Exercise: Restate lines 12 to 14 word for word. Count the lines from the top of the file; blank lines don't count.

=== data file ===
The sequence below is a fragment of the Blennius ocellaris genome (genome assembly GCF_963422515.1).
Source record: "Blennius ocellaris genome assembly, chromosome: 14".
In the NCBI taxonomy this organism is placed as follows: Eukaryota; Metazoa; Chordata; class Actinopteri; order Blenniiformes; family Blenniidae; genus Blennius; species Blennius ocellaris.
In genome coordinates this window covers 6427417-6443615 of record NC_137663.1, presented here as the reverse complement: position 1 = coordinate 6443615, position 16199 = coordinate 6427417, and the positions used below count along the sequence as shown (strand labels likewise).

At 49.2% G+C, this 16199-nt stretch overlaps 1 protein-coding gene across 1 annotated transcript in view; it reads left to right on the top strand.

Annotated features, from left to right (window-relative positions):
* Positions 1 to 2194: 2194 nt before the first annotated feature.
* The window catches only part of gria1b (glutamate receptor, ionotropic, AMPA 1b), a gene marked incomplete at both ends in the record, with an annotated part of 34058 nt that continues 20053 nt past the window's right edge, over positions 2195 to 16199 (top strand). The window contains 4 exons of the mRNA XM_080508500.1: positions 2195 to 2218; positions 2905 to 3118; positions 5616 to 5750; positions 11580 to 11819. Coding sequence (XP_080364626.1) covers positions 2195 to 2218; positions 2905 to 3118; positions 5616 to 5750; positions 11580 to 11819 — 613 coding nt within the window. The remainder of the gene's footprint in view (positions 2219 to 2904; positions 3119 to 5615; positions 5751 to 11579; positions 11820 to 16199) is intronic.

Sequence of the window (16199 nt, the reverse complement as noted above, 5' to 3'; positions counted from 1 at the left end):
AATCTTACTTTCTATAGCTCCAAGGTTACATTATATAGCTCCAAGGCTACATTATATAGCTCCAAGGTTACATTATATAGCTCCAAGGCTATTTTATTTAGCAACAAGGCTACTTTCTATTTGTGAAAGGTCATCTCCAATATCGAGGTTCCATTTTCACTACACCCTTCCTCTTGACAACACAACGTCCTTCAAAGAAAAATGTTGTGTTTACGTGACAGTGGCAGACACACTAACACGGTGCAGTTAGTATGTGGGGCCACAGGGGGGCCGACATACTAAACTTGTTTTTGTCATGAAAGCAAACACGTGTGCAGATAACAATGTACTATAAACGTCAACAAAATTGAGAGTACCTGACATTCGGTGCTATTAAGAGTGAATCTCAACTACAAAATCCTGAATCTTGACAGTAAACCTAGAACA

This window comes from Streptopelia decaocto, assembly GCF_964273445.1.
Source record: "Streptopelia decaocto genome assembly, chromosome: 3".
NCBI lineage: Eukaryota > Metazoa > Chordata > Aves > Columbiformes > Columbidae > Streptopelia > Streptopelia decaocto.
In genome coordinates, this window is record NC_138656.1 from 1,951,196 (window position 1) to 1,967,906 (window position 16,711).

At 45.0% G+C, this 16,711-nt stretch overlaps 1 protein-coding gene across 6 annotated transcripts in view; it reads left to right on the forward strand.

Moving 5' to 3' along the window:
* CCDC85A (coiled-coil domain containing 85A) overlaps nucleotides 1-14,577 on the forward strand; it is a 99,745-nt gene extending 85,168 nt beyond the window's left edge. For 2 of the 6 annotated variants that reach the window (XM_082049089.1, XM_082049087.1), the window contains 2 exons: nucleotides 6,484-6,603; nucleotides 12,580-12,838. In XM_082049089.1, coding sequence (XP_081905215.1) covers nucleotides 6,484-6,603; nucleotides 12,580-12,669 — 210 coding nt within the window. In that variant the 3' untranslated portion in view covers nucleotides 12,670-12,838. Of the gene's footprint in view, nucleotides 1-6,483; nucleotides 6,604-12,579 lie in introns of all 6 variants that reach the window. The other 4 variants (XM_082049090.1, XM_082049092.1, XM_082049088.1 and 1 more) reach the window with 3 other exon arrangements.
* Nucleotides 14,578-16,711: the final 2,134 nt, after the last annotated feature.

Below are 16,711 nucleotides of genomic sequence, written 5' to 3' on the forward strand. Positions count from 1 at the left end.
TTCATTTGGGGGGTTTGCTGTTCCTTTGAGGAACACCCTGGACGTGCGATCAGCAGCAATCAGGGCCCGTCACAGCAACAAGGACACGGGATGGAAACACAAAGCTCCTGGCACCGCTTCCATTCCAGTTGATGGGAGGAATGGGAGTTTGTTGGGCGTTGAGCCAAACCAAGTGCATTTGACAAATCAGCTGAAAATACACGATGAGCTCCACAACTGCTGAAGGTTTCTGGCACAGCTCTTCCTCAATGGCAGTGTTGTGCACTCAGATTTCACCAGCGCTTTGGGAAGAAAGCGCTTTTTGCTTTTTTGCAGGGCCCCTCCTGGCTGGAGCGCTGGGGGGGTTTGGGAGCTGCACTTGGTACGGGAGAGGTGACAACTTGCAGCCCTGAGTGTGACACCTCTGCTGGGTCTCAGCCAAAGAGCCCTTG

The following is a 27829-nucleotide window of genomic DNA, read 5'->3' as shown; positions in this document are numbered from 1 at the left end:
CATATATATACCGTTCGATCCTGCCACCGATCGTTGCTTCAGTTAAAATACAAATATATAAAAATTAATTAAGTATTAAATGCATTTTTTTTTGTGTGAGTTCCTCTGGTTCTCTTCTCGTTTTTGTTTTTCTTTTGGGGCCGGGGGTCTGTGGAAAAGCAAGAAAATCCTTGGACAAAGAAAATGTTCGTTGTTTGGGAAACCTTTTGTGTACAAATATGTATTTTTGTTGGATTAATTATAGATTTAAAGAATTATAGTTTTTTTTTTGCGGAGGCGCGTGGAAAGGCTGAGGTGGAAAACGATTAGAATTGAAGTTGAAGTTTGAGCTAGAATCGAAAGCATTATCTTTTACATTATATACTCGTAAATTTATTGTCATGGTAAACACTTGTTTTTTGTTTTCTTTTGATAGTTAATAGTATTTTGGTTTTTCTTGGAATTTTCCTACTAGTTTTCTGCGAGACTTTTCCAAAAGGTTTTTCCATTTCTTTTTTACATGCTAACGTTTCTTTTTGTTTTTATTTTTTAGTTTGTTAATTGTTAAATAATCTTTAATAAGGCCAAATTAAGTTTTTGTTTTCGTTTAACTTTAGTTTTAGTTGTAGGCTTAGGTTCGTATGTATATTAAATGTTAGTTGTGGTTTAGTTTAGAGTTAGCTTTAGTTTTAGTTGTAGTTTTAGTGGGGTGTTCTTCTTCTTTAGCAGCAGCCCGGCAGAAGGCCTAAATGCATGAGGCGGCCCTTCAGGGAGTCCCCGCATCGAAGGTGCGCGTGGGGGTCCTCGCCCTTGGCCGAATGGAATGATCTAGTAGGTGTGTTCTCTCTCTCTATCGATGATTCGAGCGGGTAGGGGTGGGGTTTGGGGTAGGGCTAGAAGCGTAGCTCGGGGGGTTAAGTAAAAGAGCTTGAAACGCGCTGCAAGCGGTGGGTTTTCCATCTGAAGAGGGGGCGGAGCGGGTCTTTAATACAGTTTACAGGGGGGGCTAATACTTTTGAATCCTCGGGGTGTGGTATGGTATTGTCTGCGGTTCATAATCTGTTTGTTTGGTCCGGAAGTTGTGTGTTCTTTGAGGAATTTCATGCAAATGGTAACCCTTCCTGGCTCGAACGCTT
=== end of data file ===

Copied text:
Source record: "Streptopelia decaocto genome assembly, chromosome: 3".
NCBI lineage: Eukaryota > Metazoa > Chordata > Aves > Columbiformes > Columbidae > Streptopelia > Streptopelia decaocto.
In genome coordinates, this window is record NC_138656.1 from 1,951,196 (window position 1) to 1,967,906 (window position 16,711).